By the way - don't you see the irony that if DNA tests will point toward OPs theory they would also (in case of Y chromosome at least) might support folklore tale with the same objective "amount" of proof - aka Avraham, Sara and Hagar story? Ironic ha?

posted on Jan, 28 2009 @ 02:01 PM
well it's interesting but hardly earth shattering, as masonwatcher said, the palistinians have been saying just that for years.

it makes sense to a degree but it's worth pointing out that traditional jewish scholarship is quite reliable. i think it'll take more than one book to make a reassessment of the traditional version necessary.

i would be quite slow to accept the high level of conversion into the jewish faith that would be required for this to be true, there is very little incentive to do so, historically, due to the level of oppression jews had to face in the various civilisations. there is also a degree of insularity in judaism traditionally.

i don't agree with isreal's position in modern times but i don't think it is a good idea, nor is it necessary, to start attempting to rewrite history.

[edit on 28/1/09 by pieman]

posted on Jan, 28 2009 @ 02:27 PM

Originally posted by masonwatcher


One man's opinion is different to one man's learned opinion, otherwise we are wasting money on academia.

For the most part, I would say we ARE wasting money on academia..but back to my one is purely objective, and in this case, it is impossible to truly know all the facts needed to make an objective, yes, it is indeed just his learned as it may be..

edit for sp

[edit on 28-1-2009 by RolandBrichter]

[edit on 28-1-2009 by RolandBrichter]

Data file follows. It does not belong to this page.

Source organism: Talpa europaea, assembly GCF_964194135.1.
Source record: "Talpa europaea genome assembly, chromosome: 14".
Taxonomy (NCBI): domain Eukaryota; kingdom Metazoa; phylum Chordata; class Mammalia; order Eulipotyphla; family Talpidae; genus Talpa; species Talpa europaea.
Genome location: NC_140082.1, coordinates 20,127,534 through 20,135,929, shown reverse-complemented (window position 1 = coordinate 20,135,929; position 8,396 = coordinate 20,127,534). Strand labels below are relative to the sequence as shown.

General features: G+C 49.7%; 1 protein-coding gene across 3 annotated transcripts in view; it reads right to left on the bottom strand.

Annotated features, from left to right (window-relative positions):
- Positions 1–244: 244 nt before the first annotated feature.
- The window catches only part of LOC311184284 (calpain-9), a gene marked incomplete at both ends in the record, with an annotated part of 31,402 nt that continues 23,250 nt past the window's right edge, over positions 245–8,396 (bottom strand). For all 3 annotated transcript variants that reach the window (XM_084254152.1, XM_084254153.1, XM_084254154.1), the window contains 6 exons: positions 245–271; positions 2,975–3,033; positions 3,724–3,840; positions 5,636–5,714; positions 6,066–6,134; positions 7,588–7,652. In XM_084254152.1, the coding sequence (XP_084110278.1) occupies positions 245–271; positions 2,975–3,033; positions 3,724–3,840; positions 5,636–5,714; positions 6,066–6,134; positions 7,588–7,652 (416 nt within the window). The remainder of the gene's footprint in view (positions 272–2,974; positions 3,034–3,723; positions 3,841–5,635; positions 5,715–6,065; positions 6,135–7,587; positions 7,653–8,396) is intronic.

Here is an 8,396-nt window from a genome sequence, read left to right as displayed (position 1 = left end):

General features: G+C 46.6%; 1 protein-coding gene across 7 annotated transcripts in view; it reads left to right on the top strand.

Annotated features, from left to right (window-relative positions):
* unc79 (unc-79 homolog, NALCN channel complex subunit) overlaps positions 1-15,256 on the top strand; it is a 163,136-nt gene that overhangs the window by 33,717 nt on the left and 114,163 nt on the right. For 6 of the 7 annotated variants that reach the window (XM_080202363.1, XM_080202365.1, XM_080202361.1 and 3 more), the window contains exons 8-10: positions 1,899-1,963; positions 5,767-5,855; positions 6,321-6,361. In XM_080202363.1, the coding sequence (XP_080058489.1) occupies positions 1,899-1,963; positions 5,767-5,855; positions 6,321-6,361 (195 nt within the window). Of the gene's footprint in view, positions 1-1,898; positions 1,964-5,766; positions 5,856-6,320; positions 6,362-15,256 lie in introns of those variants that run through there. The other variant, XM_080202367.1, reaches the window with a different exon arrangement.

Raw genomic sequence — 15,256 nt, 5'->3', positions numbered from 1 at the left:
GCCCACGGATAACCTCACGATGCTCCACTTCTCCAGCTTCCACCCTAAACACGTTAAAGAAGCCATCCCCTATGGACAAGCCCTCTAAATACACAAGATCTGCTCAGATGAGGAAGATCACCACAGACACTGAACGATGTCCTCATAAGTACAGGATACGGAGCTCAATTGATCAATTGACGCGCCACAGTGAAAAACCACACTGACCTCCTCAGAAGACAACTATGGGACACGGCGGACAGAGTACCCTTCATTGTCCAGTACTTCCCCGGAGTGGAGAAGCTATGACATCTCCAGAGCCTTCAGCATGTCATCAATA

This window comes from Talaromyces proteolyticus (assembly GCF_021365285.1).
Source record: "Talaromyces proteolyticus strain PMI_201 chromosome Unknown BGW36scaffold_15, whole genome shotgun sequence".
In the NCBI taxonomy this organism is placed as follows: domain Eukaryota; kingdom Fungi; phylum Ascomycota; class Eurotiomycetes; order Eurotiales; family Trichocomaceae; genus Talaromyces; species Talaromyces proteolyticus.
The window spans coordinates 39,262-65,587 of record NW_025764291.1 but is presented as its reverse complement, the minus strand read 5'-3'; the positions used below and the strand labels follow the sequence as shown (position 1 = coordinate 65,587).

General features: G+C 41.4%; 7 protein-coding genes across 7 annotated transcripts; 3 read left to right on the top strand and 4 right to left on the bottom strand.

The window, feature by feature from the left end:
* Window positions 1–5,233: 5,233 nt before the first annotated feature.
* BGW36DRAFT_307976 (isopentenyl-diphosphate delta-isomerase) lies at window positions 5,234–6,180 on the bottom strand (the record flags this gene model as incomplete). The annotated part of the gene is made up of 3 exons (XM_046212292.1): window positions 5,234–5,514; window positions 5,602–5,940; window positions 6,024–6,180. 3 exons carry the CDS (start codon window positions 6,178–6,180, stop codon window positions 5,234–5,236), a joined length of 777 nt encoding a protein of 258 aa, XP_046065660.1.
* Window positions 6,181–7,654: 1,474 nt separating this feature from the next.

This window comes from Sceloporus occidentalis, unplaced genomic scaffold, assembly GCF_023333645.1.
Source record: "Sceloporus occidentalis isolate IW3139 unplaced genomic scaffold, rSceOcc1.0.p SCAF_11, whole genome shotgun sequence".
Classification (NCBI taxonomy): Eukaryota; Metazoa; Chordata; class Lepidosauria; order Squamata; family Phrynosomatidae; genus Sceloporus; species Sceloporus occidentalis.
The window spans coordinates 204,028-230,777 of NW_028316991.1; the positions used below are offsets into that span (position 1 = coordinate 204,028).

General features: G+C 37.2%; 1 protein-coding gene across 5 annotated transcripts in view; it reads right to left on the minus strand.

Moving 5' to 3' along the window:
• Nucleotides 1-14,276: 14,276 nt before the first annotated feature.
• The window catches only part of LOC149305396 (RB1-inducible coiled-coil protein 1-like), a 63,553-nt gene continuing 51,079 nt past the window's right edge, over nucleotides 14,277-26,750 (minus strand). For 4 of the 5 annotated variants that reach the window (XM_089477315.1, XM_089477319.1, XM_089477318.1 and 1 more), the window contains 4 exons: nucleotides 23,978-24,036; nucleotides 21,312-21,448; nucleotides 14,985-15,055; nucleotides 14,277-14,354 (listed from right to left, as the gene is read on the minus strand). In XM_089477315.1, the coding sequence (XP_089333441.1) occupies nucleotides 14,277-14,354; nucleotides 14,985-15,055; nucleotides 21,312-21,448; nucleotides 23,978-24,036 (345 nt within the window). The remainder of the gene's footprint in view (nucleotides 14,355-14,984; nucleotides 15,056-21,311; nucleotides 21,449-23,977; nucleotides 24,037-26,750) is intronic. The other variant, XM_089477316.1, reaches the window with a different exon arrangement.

posted on Jan, 28 2009 @ 02:51 PM
reply to post by ZeroKnowledge

Not true - the reason I stated he seemed like one of the few objective jewish scholars is because that's what he seems to be.

He doesn't seem to toe the accepted party (or state) propaganda line - and I think that makes it worth a read.

After all, if I want to read propaganda, I'll just go to the fox website.

It appears to raise many questions that go against israeli "thinking" of israeli origins, and gives a fresh perspective from the eyes of an israeli.

Seems pretty objective to me....

posted on Jan, 28 2009 @ 03:05 PM
This isn't a major shock to anyone who reads and believes the Bible. Abraham's first born son, Ishmael, was essentially the father of the Islamic religions and people.

"He will be a wild ass of a man; his hand will be against everyone and everyone's hand against him, and he will live in hostility toward all his brothers."

(Genesis 16:12)

So, in essence, Palestinians are "children of Israel" as they most likely decended from Ishmael. Likewise, in today's modern world, not everyone in any nation can lay claim to being an original inhabitant of that region if you trace their lineage back far enough. Technically speaking, if we applied the logistics of the Holy land property rights wars to the rest of the world, we'd all be fighting over some scrubland savanah in central Africa.

posted on Jan, 28 2009 @ 03:36 PM
Funny thing is, despite historical texts, archeological evidence, genealogical/chromosomal surveys, and of course steaming piles of propaganda, we are still engaged in a roiling furor over reasons to kill each other.

Like imaginary boundaries and ancient tribal disputes are actual 'justifications' for what people do to each other.

posted on Jan, 28 2009 @ 04:23 PM
I lol'd pretty hard at the part about the circumcision.

This guy should be put on TV, but of course, nobody would allow that.